Q & A: American Poetry

Q & A American Poetry: Diane Wakoski

Are there essential ways in which you consider yourself an American poet?

I use the figure of George Washington as my father, the "father of my country," to recreate my personal mythic self (THE GEORGE WASHINGTON POEMS, 1967). This mythic self is a particularly American self (THE MOTORCYCLE BETRAYAL POEMS, 1971). She is a "California Girl," (MEDEA THE SORCERESS, 1991) someone who embodies many of the traits associated with archetypal Americans: healthy, sexually explicit, involved with movies, the Western landscape of desert and ocean, loving gambling, independent and defining her individuality often through the landscape (WAITING FOR THE KING OF SPAIN, 1976). I also use the language that Whitman so characterized as "the barbaric yawp," not a poeticized language but one of hard and essential American speech (DANCING ON THE GRAVE OF A SON OF A BITCH, 1973).

When you consider your own "tradition," do you think primarily of American poets?

I do think of myself primarily as someone writing out of Whitman, William Carlos Williams, Wallace Stevens, Robinson Jeffers, Gertrude Stein and Edna St. Vincent Millay. Equally important influences, however, were Garcia Lorca (in translation), Yeats, and Shakespeare of the sonnets.

Do you believe there is anything specifically American about past and contemporary American poetry? Is there American poetry in the sense that there is said to be American painting or American film? Do you wish to distinguish American poetry from British or other English language poetry?

I definitely wish to distinguish American poetry from British or other English language poetry. American poetry, like American painting, is always personal with an emphasis on the individuality of the poet. American poetry is always about defining oneself individually,claiming one's right to be different and often to break taboos. Distinctly American poetry is usually written in the context of one's geographic landscape, sometimes out of one's cultural myths, and often with reference to gender and race or ethnic origins. American poets celebrate their bodies, very specifically, as Whitman did. America may be a melting pot, but most American poets think of themselves as separate, different, and while very specially identified with some place in America or some set of cultural traditions, it is usually about the ways in which they discovered their differences from others and proudly celebrate them.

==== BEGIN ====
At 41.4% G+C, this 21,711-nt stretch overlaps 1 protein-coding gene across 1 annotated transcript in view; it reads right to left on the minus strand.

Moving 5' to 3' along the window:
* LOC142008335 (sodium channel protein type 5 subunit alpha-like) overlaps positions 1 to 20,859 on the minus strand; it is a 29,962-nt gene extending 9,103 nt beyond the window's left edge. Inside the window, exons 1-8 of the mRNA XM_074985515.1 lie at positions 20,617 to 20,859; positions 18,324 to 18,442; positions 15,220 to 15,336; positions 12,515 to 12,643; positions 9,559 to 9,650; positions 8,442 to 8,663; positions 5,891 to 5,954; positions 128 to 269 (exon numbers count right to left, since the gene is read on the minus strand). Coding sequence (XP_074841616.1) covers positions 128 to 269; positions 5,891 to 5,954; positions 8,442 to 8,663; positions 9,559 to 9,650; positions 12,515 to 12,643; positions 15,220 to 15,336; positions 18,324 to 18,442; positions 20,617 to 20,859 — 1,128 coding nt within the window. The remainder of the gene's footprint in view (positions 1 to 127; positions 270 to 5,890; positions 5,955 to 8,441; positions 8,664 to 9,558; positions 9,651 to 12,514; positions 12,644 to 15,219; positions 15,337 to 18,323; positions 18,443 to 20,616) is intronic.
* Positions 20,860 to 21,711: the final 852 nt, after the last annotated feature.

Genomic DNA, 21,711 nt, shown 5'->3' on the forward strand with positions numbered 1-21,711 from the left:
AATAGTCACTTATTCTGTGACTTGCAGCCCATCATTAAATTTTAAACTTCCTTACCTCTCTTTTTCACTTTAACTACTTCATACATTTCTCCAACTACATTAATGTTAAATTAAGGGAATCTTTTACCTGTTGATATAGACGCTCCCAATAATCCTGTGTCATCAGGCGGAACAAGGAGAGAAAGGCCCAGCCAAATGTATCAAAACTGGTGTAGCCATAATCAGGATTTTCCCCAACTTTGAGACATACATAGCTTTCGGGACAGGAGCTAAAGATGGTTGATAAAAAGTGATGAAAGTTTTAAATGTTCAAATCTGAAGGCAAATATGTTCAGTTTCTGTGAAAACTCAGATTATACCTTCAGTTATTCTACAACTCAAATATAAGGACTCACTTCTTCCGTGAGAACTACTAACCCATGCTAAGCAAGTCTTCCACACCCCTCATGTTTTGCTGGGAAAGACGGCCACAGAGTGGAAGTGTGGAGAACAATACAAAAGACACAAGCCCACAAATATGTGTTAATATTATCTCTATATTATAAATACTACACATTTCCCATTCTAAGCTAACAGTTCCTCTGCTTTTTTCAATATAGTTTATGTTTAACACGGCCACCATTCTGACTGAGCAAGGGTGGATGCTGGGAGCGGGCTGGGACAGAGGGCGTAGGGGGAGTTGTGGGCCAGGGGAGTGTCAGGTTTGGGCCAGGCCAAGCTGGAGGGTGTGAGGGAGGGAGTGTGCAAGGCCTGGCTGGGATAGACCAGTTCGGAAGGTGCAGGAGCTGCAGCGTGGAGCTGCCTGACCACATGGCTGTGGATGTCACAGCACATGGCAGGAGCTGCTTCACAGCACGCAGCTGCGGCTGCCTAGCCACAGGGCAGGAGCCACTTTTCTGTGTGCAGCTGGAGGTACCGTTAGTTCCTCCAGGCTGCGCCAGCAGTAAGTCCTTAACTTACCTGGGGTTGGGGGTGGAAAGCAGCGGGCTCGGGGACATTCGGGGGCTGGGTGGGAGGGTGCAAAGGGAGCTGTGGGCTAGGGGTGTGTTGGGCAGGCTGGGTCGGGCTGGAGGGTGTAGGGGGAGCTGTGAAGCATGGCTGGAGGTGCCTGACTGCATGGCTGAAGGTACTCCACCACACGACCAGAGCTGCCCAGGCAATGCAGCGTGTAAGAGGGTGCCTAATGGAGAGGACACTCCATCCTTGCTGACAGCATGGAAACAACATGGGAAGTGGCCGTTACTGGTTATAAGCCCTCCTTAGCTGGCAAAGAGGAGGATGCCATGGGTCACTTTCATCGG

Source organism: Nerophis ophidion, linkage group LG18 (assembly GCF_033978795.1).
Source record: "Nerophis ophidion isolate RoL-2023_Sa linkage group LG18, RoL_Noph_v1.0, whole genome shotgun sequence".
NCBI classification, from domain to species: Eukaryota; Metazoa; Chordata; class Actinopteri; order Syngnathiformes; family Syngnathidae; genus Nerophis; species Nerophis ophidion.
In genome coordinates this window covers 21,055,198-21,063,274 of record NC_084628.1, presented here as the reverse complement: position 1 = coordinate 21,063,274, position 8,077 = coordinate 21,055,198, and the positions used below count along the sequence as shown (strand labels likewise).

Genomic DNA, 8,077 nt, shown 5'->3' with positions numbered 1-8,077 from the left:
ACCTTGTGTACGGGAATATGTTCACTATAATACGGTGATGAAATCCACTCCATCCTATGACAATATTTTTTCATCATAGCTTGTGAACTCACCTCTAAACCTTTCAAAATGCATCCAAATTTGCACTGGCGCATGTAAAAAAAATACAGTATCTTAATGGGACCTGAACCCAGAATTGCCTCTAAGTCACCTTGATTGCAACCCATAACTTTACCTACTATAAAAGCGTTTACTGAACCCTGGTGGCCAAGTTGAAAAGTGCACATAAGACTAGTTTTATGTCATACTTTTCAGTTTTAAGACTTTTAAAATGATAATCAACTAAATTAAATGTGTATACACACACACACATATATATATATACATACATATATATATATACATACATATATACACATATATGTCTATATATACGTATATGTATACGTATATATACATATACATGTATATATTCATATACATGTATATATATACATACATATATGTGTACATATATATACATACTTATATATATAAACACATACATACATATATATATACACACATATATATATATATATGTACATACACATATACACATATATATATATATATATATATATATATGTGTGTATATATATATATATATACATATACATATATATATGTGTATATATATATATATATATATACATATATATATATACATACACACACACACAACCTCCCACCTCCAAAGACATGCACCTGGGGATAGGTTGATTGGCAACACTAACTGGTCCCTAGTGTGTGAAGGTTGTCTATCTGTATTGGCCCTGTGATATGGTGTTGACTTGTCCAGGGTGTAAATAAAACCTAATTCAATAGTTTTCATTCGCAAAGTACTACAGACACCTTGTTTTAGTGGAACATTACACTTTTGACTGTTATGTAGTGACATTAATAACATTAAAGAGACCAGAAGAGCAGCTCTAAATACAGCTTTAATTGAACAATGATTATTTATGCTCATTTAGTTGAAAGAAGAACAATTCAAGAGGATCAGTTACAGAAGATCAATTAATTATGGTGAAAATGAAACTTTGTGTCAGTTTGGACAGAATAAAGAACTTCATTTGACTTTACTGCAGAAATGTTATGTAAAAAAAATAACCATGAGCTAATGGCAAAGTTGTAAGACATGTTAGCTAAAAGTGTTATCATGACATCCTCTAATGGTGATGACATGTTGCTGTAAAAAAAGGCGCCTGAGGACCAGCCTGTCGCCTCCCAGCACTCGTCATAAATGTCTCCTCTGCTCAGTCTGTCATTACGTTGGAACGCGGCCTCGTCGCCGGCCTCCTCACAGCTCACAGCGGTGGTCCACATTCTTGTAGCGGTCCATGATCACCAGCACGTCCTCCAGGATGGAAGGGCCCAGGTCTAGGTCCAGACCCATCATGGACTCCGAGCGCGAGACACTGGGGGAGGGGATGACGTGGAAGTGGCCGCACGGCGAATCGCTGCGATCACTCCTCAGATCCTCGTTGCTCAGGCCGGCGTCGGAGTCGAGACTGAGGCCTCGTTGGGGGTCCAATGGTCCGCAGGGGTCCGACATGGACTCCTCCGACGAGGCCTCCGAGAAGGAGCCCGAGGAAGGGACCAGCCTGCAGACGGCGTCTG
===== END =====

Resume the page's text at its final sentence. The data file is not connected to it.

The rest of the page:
Which historic poets do you consider most responsible for generating distinctly American poetics?

Whitman, of course. It's his tradition that embodies 1) common speech; the barbaric yawp, 2) flirtation with or flaunting of taboos, 3) identification as specifically Americans, claiming our peculiarities including place of origin, race, ethnicity, cultural customs, 4) celebrating one's body.

What import does regional poetry occupy in your sense of American poetry?

That is an old fashioned Euro-centered question. All great poetries and poetics are "regional" by that definition. American poets celebrate their differences (regional and otherwise) and almost always connect them to the bigger myths of the culture.